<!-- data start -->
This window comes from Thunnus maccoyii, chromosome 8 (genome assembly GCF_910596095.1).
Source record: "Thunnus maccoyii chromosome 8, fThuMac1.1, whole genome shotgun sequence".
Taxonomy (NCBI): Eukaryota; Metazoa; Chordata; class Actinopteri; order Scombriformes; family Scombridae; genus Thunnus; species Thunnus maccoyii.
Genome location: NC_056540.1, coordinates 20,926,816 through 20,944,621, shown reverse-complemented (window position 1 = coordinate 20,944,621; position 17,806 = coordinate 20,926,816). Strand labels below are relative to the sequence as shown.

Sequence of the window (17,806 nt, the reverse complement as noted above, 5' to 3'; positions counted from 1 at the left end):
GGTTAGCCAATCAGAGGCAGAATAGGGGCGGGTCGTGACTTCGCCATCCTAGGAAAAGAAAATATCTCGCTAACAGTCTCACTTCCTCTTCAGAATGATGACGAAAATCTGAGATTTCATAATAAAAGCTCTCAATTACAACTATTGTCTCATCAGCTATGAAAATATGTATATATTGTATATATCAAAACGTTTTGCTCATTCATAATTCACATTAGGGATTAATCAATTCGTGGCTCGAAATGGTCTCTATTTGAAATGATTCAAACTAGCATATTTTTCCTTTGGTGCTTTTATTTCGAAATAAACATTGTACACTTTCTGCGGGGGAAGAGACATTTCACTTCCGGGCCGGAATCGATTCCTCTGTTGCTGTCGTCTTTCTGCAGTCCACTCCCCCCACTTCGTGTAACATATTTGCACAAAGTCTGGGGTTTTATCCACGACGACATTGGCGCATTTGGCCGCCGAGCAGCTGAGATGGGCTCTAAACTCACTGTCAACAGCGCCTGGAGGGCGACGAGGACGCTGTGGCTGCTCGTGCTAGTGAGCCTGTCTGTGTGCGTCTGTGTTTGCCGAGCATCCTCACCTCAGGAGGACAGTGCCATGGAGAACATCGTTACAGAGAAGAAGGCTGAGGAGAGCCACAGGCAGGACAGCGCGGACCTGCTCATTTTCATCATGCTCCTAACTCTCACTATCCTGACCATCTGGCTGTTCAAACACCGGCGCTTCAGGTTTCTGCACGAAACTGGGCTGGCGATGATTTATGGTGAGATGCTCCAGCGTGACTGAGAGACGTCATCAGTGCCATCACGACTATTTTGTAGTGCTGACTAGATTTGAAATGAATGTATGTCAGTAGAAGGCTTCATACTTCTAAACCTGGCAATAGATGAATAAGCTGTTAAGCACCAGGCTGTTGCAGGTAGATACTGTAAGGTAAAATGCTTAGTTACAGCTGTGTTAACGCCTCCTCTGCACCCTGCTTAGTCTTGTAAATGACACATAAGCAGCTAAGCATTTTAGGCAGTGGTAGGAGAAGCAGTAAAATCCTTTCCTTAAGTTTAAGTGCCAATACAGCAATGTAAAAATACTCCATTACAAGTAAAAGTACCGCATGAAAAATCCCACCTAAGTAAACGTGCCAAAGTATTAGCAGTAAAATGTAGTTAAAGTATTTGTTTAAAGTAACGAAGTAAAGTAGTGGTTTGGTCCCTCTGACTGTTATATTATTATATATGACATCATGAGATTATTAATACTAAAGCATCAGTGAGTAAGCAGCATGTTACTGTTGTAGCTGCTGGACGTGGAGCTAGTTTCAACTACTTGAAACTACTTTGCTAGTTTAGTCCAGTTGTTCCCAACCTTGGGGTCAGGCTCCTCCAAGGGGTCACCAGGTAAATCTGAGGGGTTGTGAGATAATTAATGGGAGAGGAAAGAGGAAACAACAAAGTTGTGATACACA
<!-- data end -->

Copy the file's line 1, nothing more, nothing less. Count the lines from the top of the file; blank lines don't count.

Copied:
This window comes from Thunnus maccoyii, chromosome 8 (genome assembly GCF_910596095.1).